Telemedicine also benefits parents and caregivers by reducing stressful travel to medical appointments and actively engaging them in therapy sessions. This can give them the confidence to learn and apply valuable therapies. Clinicians can also provide more training for parents to review and reinforce strategies.

Benefits for clinicians

A 2013 study noted that there was no significant difference in the use of telemedicine as a reliable diagnostic tool. Parents also reported satisfaction with their experience using the platform. Telemedicine is a boon for clinicians because it facilitates the collection of consistent and naturalistic patient observations. This is supported by a previous study showing that clinicians who watched home videos of infants and toddlers were more successful in analyzing ASD symptoms. Clinicians also note the value of parental participation in telemedicine assessments because it gives them the opportunity to view their child's behavior from a different perspective.

Telemedicine can go even further, allowing physicians to contribute, share information and collaborate through online platforms. Advances in webcams allow physicians to remotely observe and measure patient behavior and even notice subtleties. But while telemedicine has great potential in treating autism, it is not a perfect tool.


Using telemedicine for diagnostic evaluation may not be appropriate for every patient. Much depends on the severity of symptoms, age, and developmental disabilities. One of the biggest concerns is that by relying on telemedicine for autism treatment, clinicians may overlook important subtleties that are easier to see in person. It can also make it difficult to detect suicidal thoughts and behaviors, significant aggression and signs of abuse.

Telemedicine can also cause patients to behave differently. They may flatly refuse to communicate via video link or simply hang off-screen. Parent-child interactions may cause additional distractions. In such situations, face-to-face therapy appointments may be necessary.

Technological side effects, such as poor lighting and poor Internet connections, can also hinder the development of telemedicine. For families experiencing economic hardship, access to the hardware and software necessary to participate in telemedicine is still an issue.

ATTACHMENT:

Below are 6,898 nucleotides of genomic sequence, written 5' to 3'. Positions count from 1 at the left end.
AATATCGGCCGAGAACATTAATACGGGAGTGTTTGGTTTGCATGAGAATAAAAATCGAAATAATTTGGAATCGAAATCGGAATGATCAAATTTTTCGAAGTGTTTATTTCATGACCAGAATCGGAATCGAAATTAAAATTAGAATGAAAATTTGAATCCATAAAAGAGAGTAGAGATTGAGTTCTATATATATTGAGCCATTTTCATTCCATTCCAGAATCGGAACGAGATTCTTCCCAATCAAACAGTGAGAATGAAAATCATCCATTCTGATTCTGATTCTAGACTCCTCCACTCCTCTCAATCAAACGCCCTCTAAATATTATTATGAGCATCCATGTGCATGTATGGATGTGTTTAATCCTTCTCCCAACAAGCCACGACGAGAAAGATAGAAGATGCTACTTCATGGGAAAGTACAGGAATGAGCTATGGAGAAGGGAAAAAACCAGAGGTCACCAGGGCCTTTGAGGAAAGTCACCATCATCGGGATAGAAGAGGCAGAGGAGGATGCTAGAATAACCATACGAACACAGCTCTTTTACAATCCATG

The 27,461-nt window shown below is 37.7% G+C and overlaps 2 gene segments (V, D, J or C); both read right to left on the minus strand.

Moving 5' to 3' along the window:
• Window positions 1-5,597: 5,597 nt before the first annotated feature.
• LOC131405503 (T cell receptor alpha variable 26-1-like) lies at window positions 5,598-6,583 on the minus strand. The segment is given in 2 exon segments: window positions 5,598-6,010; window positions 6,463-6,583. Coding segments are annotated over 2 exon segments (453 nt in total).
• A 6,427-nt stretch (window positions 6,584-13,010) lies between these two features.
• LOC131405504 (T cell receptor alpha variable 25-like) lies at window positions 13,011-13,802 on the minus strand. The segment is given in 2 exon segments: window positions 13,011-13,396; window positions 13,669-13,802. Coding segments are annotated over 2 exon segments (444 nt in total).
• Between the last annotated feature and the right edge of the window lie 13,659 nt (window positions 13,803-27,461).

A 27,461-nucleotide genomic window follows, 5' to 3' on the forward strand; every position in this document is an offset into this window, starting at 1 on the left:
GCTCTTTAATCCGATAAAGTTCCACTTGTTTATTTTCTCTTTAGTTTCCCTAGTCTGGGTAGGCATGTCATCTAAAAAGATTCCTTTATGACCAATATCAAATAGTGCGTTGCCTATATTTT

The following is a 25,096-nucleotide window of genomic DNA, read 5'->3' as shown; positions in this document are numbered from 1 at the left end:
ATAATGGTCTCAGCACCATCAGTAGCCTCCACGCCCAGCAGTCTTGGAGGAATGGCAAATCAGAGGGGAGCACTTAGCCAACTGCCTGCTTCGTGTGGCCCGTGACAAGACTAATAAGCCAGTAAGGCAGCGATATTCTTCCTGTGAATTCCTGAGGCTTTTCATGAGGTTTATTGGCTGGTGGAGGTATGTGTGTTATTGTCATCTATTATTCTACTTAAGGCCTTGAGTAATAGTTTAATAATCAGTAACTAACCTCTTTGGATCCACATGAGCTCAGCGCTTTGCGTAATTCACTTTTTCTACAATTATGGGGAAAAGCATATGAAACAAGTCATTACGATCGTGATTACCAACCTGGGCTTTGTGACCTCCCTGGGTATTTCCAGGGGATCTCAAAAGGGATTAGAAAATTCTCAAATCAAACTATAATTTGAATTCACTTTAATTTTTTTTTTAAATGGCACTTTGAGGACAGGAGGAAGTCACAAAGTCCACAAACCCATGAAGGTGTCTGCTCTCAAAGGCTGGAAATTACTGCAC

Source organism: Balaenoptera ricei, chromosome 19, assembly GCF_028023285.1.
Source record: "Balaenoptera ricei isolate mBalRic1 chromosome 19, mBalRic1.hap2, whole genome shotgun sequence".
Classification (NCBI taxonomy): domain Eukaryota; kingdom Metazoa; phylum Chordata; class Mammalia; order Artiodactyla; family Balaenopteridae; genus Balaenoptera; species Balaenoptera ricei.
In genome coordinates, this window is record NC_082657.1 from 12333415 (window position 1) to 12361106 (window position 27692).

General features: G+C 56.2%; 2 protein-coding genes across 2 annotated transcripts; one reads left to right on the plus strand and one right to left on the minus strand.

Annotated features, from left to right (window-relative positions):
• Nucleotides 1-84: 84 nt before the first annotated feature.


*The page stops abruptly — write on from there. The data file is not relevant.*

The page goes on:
Clinicians have little control over the patient's home environment, which can affect the success of telemedicine. Ultimately, the success of telemedicine depends on the clinician's confidence in using this tool as well as the willingness of patients and their families to participate. In some cases, nothing can replace the benefits of face-to-face appointments.

Final Reflections

Telemedicine is showing tremendous potential in bridging gaps in access to care. More and more clinicians are gaining confidence by using it to evaluate and diagnose patients with ASD. Of course, there will be situations where telemedicine cannot capture the full picture of a patient's needs. In such situations, clinicians can be more successful by combining in-person and online appointments.

The greatest advantage of telemedicine is its ability to treat patients with ASD in a comfortable and convenient setting. By reducing the stress associated with these visits, telemedicine proves to be a powerful tool to lead patients to well-being.

Dr. Ramirez-Moya is a child and adolescent psychiatrist at Mindpath Health.


1 A survey of APA members highlights the benefits of using telemedicine during a pandemic. June 30, 2020. Accessed June 23, 2022.

2. Data and statistics on autism spectrum disorders. Centers for Disease Control and Prevention. Accessed June 23, 2022.

3. what is autism spectrum disorder? American Psychiatric Association. Accessed June 23, 2022.

Dahiya AV, McDonnell C, DeLucia E, Scarpa A. A systematic review of remote telehealth assessments for early signs of autism spectrum disorder: video and mobile applications.Practice Innovations . 2020;5(2):150-164.

5. New nationwide survey shows growing popularity of telemedicine services. American Psychiatric Association. May 27, 2021. Accessed June 23, 2022.

6. Kryszak EM, Albright CM, Fell LA, et al.Clinician perspectives on telehealth assessment of autism spectrum disorder during the COVID-19 pandemic.J Autism Dev Disord. 2022:1-16.